As you may have seen advertised last week, the Edgefield County Democratic Party hosted Senator Shane Massey, a Republican, at their Saturday morning gathering. Attending the meeting were several of Edgefield’s most active Democrats and even a few members of the County’s Republican Party. Most in the room knew of my political ideology, but I was pleasantly surprised by the discussion during the meeting. I am proud to say that Edgefield Republicans and Democrats can talk substantively and still be friends after the meeting.
The reason there are two parties is because of the fundamental differences we share in ideology. These differences were obvious during the discourse of the meeting, however debate was respectful and cordial. This background information was necessary to praise the success of Saturday’s event, but what I really want to say starts now.
As I was waiting to speak with the Senator, a gentleman approached me and said, “I have been reading your negative comments about our President in the paper.” Our conversation was pleasant and we shook hands as he departed, but that statement inspired this article.
I do not dispute any “negative” comments I have directed toward the Obama Administration. However, this gentleman’s statement simply is not true. My comments are directed at policy, in this case, the failed policies of President Obama. This is not because of any animosity for the man himself, but rather the fundamental differences between President Obama and myself on various policy issues.
America’s dominant political parties do not agree on most issues. When problems arise, their different interests lead to different solutions. The repulsion many are inclined to feel on the topic of politics stems from the spite the parties subject one another to as a result of these disagreements. Republicans and Democrats are going to disagree, this is inevitable and we should not expect either side to give in to the demands of the other all the time. Rather, we ought to expect this animosity between the two to end.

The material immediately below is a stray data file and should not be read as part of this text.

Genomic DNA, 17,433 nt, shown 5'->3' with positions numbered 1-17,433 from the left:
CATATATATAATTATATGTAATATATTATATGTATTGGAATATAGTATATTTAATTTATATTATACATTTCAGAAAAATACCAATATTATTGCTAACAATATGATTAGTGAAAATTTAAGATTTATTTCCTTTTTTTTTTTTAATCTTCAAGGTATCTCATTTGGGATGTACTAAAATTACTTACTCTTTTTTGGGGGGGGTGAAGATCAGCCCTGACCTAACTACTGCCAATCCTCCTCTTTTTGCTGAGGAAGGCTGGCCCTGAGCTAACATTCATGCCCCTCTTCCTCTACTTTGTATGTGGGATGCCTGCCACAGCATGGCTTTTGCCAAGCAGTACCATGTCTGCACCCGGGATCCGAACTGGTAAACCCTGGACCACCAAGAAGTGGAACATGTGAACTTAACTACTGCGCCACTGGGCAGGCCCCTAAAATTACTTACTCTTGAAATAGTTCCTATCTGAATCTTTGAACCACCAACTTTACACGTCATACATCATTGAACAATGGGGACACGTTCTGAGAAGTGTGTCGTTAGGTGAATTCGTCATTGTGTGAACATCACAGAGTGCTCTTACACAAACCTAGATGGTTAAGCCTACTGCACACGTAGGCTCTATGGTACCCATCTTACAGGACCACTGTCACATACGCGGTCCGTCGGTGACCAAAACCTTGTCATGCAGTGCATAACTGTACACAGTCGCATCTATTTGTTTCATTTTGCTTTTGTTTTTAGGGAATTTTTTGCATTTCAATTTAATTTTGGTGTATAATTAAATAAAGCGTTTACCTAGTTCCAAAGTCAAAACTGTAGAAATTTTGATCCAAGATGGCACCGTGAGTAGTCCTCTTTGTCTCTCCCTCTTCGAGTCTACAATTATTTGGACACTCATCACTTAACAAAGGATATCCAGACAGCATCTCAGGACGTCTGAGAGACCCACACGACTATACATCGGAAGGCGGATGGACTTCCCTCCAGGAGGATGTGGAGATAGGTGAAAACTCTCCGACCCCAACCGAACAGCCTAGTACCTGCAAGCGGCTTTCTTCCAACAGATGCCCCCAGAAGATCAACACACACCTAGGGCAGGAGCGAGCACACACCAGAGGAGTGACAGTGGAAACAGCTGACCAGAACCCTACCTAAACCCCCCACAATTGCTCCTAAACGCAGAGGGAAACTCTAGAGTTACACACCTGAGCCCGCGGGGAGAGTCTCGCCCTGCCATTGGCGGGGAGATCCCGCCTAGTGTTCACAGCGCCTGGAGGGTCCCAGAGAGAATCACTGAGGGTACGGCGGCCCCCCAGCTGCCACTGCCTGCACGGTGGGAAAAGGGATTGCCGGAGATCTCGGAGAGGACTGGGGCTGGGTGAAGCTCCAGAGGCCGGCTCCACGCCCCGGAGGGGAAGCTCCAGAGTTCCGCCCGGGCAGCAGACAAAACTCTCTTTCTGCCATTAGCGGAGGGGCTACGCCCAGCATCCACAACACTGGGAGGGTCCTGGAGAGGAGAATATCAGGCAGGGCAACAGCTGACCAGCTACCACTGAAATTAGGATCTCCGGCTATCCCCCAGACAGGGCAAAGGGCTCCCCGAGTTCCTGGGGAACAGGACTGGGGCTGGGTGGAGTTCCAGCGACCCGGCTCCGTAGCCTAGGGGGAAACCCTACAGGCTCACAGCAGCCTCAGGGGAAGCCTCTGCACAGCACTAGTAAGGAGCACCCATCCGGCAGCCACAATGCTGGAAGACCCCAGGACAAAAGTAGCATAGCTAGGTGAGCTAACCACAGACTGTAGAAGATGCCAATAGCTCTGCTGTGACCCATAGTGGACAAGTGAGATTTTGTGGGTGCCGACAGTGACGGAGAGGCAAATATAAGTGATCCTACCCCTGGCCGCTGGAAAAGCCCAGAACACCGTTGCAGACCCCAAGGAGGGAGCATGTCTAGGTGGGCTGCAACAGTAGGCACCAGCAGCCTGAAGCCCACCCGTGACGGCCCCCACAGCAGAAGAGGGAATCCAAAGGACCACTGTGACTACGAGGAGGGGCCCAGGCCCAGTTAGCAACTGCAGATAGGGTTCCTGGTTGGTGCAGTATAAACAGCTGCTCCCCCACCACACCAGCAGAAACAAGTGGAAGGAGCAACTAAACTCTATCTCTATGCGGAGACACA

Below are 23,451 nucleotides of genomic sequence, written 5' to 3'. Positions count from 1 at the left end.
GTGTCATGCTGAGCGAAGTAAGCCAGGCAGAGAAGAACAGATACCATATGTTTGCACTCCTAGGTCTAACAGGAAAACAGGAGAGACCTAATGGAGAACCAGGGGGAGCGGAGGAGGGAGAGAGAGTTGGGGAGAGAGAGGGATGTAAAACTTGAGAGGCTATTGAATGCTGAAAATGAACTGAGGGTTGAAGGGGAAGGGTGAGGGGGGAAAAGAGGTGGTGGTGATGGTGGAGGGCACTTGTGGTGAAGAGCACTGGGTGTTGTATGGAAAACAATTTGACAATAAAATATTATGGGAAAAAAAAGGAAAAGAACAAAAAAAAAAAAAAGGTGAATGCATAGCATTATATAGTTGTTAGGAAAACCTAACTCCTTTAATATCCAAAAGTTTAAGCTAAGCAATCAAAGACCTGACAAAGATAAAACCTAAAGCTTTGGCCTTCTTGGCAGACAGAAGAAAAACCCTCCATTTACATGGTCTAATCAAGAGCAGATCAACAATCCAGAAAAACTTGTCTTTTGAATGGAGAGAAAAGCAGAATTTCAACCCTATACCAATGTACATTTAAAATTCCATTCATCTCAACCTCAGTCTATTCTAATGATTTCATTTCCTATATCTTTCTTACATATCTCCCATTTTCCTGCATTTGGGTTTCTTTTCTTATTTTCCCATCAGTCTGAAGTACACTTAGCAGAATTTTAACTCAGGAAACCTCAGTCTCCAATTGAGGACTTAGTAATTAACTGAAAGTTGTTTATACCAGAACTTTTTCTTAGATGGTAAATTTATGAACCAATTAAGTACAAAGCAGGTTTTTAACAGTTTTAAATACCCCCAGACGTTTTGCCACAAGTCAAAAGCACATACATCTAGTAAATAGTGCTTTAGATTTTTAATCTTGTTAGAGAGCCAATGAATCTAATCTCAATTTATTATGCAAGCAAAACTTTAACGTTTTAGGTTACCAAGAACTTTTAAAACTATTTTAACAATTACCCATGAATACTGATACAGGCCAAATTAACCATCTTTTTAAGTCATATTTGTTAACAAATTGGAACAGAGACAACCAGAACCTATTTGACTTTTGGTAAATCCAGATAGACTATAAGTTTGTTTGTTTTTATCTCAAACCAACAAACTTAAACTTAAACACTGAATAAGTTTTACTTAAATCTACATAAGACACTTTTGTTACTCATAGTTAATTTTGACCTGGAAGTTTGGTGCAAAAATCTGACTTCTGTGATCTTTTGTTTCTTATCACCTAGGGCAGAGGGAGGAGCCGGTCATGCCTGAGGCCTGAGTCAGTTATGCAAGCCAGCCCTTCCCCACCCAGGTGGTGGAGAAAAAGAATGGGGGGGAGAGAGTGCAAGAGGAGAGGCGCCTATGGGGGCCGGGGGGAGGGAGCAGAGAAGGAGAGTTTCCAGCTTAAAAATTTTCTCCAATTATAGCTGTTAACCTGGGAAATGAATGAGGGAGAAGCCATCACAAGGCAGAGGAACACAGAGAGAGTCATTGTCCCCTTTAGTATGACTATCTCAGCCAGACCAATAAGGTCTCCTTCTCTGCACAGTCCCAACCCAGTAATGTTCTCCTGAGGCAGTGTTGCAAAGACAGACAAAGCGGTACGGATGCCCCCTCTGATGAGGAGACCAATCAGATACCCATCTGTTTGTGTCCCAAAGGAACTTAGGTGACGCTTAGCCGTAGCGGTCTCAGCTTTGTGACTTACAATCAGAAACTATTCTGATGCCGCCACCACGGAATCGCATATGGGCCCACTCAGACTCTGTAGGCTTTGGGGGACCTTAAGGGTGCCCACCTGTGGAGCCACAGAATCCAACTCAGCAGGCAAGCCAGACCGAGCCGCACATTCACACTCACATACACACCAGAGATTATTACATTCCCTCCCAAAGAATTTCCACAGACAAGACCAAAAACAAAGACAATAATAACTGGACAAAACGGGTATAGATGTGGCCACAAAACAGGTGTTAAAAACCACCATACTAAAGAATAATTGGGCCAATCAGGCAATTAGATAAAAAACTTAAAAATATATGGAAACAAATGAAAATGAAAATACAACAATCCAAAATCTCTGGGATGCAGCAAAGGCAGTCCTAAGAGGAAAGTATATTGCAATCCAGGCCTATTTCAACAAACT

So there is not confusion as to what my perceived “negative” comments are directed at, I will take an example I have written on previously and elaborate. The greatest policy difference between the President and myself is the role of government. Since President Obama took office, he has significantly expanded the role of government, largely via the Affordable Care Act. The President believes that government is more qualified to administer health care insurance than the private market. Sure, some regulation in the health care industry could have benefitted citizens, but the comprehensive reform Obama has championed is a chaotic mess of thousands of pages of government regulation.
In his 2012 State of the Union address, Obama praised the armed forces and their ability to work together despite personal differences and so forth. “Imagine what we would accomplish,” he continued, “if we followed their example.” A Forbes contributor summed up these words in a way that is sure to make you think, “The President’s vision of the path forward for America is to imagine ourselves as members of a military organization with the American people selflessly following the orders of their superior officers no matter the personal cost up through the chain of command to the President as Commander in Chief.”
I have no issue with Barack H. Obama, I do not know him personally; his policies, however, alarm me. America’s position on the world stage has weakened significantly as Russia laughs in our face, and our debt is growing by tens of thousands of dollars every second. My “negative” comments come as I look to the future and fear for the mess my generation is set to inherit.